During Lieberson’s time, I asked my producer at CBS, Jane Friedmann, how the two largest American companies stood with regard to the classical repertoire. She replied, “RCA has all the big blockbuster recordings, but oddly enough we make more money in the classical field.” CBS issued many more inexpensive recordings; RCA preferred large sales figures even when they did not cover the costs of expensive projects. This skewed ideology influences many of the CEOs in the culture business. Even when the company loses money, large sales figures have more prestige and glamour than small but steady sales with a profit.


Not only production but critical interpretation is affected by the market. To attract attention, to sell a critical interpretation, novelty is an aid, but scandal is often thought to be required. Were some of Felix Mendelssohn’s works really written by his sister Fanny? Was Huckleberry Finn homosexual? These are the grand questions that provoke discussion. It is true that to create an outrage may often be salutary: for example, William Empson’s book Milton’s God took seriously Milton’s intention of justifying the ways of God to man, and claimed that the Christian God was so horribly cruel that no real justification was possible; Empson’s study of Milton’s arguments and logic made readers attend to the details of Paradise Lost with renewed intensity. A traditional interpretation of a traditional work seems to be insufficiently exciting even when it goes more deeply than others have gone before or casts further light on the work. We require the stimulus of shock.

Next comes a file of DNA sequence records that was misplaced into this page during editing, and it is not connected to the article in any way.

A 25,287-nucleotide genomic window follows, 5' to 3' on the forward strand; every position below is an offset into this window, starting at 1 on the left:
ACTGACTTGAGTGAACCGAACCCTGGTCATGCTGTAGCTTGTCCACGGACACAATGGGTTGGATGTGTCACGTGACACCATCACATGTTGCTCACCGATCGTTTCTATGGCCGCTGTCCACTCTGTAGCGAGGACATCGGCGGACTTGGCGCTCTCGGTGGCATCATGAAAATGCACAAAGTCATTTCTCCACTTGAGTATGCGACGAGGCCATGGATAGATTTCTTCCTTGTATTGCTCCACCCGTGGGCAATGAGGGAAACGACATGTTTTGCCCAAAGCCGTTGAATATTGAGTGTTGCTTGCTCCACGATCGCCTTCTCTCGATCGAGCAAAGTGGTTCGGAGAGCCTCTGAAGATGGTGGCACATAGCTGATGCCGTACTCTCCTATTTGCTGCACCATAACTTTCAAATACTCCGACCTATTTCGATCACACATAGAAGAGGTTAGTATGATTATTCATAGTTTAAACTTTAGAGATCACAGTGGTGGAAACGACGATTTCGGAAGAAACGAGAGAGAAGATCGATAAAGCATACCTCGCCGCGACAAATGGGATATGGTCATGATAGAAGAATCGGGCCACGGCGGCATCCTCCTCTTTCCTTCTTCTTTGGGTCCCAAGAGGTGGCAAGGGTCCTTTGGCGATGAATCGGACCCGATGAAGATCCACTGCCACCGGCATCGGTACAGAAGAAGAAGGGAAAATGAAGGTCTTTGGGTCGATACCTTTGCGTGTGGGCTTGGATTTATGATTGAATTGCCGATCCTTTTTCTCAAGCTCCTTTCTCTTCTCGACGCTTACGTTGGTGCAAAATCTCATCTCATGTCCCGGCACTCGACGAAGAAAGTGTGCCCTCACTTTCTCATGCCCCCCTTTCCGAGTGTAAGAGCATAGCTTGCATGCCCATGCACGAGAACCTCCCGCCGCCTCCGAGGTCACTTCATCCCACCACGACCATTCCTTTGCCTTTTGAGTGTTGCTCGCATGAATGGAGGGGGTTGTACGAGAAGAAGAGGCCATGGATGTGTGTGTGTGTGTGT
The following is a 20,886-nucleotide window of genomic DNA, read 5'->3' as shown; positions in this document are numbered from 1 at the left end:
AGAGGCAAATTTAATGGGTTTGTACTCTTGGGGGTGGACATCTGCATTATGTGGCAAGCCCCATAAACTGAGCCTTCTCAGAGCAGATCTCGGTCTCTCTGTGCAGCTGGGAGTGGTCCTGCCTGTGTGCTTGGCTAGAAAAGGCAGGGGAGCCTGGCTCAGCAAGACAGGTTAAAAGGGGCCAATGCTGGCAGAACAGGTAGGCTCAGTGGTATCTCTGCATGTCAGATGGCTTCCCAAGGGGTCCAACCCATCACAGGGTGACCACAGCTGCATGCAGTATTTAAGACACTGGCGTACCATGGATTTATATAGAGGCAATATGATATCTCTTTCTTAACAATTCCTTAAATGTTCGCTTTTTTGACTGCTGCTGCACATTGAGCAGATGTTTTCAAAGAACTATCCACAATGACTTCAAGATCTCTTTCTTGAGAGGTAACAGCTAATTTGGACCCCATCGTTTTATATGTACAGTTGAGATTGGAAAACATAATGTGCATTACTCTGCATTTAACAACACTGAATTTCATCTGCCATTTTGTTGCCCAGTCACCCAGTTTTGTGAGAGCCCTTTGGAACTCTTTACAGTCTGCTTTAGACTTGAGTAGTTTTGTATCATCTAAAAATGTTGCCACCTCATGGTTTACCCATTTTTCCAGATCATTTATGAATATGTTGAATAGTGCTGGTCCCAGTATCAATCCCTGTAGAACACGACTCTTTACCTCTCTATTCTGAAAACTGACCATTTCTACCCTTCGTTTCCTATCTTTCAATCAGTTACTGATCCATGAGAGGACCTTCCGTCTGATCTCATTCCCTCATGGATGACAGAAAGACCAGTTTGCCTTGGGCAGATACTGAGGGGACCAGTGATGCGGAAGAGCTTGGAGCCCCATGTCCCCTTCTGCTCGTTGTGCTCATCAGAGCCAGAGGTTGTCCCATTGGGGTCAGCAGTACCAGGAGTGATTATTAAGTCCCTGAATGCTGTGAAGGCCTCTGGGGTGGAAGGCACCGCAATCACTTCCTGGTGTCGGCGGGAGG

The very elderly and supremely distinguished art historian Walter Friedländer once returned a paper to a student at the Institute of Fine Arts of New York University with the laconic remark that it was not good. The student asked Friedländer to tell him where it was wrong so he could correct it, and Friedländer replied sadly, “It wasn’t even wrong.” No doubt it has always been better to be right than wrong, and clearly better to be wrong than uninteresting or trivial. But in today’s climate, being provocatively wrong is often far better than being right with no matter how great a success. The pianist Glenn Gould, whom I knew slightly and found courteous and charming, once invited me to listen to an unedited tape from his forthcoming Mozart sonata records: it was the first movement of the Sonata in F Major, K. 332 (one could hear him singing on the tape, and he also sang along with it while listening, which made the experience very vocal). Very eccentrically he executed the opening theme staccato except for its last appearance. When I asked him why he played the theme legato at the end, he grinned and replied disarmingly, “Well, I thought I should do it right once.” Many of Gould’s performances were right and sublime, many were wrong and both interesting and stimulating, and some were wrong and simply awful: it was probably the last two categories that gave him much of his celebrity.

Plays and operas are available in books and scores, so we can imagine what dramatists, librettists, and composers had in mind, but finding this out from almost any staging today has become impossible. It is not, I think, always understood how much imagination can be deployed in an interpretation that remains faithful to the original text: there is always a place for innovation that enhances without deforming the original. However, to be talked about, a production of an opera or play must generally misrepresent the work in a striking way. In a recent production of Hamlet, the hero rapes Ophelia on the stage, and his mother, Gertrude, is drunk throughout the play. A few years ago, a film of Shakespeare’s King Richard III with a fine performance by Ian McKellen set it in a world with Richard as a dictator, jack-booted troops, and Nazi decorations. But Shakespeare’s Richard had no ideological ambitions, no political philosophy: his intentions were dynastic—he wished to kill enough of his relatives to ascend to the throne. The film distorted the purely personal ambition that impels the action.